Flats Fishing, Kayak, Mixed -

Preventable mistakes

Technology has come a long way over the years and has drastically affected every aspect of our lives. We have gone from 8 tracks to I-pods, from using maps to “googleing” directions, and from sending telegrams to speaking on cell phones. Same is true of the boating and fishing world. Boaters now have on board sonar to monitor real-time weather, they have fish finders to help them find their fishing grounds, and they now have GPS and chart plotters with maps to ensure they do not get lost. Even though technology has stretched our limitations and possibilities, it has also made us become dependent of it, so dependent that we can easily find ourselves in a bad situation if the technology we depended on was to fail.

I have learned this lesson the hard way one afternoon when I decided to go fishing in dense fog with Russ, a fishing buddy of mine. Because my GPS had the charts and the maps of the coastal region we were fishing, I felt very comfortable making the 2 mile trip through open water to the islands we intended to fish.

I finished unloading my kayak, turned on my GPS, marked the launch location and started paddling. At the two thirds of the way there I tried contacting Russ through my radio but there was no answer. I pulled my phone out of the dry box and gave him a call and found out that he had forgotten his radio at home, had arrived an hour earlier, and was probably north of my location.

I put my phone away, checked my GPS to make sure I was on the right course, and continued paddling. I could see the silhouette of land begin to appear 25 yds in front of me and was happy that I had arrived at my location so I could finally start fishing. I looked down at my GPS find out where exactly I was and noticed a blinking light on the upper right hand corner of the screen. It was the battery indicator telling me I was almost out of batteries. I looked back to see if I could spot the glow of lights in the distance but darkness was all I could see. “Must have forgotten to charge my batteries” I thought, and this really sucked. I turned off my GPS and gave Russ a call to let him know what the situation was.

We decided that it would be best to try to meet up and venture the trip back to shore together. Since I was in the southern part of the island, turn on my headlight and stay put, and Russ would turn on his headlight and head south.

I made a few casts as I waited and ended up catching a couple nice trout. Then I got a call from Russ saying that he ran out of shoreline. Somehow we passed each other and didn’t even notice! I knew visibility was bad but I never realized it was that bad. I said “oh well”, and decided to make the paddle back. I looked around to try to get my bearings. I noticed that it was a half moon and that the half was pointing south east. I could barely see the moon but it would be enough of guidance to make sure I was headed in the right direction. So using the moon as a reference I started my paddle back I tried turning my GPS on when I thought I was at least half way there, but it died before it could finish powering up.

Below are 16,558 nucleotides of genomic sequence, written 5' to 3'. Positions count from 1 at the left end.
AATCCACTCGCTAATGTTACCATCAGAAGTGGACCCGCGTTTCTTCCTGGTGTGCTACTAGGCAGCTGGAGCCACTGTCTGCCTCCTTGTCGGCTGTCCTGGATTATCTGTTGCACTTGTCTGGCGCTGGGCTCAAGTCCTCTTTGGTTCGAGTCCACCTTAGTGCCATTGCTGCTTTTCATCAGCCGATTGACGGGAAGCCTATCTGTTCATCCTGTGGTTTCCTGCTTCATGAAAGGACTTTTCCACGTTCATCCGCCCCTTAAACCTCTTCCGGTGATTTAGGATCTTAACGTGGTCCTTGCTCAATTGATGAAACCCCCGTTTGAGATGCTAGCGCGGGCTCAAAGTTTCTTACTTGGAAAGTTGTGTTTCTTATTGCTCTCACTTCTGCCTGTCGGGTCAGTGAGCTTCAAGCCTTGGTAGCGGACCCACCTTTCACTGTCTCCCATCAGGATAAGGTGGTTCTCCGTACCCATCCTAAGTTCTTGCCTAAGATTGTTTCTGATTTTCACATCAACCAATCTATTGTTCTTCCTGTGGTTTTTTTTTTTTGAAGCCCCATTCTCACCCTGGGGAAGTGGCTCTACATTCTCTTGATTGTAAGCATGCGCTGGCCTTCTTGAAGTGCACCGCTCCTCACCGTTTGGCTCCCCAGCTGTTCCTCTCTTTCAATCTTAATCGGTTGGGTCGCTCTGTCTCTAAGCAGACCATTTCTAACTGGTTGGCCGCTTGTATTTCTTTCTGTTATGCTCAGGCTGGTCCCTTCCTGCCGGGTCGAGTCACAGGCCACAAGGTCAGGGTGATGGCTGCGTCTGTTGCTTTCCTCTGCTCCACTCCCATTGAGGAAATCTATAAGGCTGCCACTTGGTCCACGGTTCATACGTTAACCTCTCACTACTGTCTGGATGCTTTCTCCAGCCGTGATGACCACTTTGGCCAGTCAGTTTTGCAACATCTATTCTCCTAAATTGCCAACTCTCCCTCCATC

I continued paddling using only the moon and started seeing the glow of lights from the shoreline. I sighed with relief as I continued paddling to the shoreline. Once I was near I started fishing my way back up to the launch. With the launch in sight I spotted Russ making his way to the shoreline. With our gear loaded up we started to discuss everything that went wrong. Fortunately this happened to us in the best of locations. The outcome of the trip would have been much different in the backcountry, or in a location that we didn’t know as well.

In retrospect, I made many mistakes, in foggy conditions I should have had a compass as backup instead of relying solely of my GPS. Also, I should have charged my batteries before the trip, but I had fished there so many times without running into a fog that dense that I got careless. I should have had an extra set of batteries with me. I should have carried a small blow horn because the whistle I had on my life jacket was not loud enough. I should have checked the local forecast instead of only looking at the wind.

It was a good reminder to always be prepared, be cautious, and never get careless. In the end, it doesn’t matter if you spend time on the water in the boat or a kayak, you must treat your time on the water with the great caution and respect or it could cost you a night in the mangroves or more.

After that trip I have made an addition to what I always carry in my kayak, this is my current lists of “needs” that I don’t leave home without:

· Paddle (Yes! I have forgotten it at least 3 times before and not realized it until I get to the launch)

· Life Jacket

· Whistle

· VHF Radio

· Compass (New addition)


· Dry Box

· Float Plan (Always let someone know where you are going, when, and when you will be back)

· Charged Cell Phone

· Extra Batteries (New addition)

· Small Air Horn (New addition)

· Fishing License

· Camera

· Headlight

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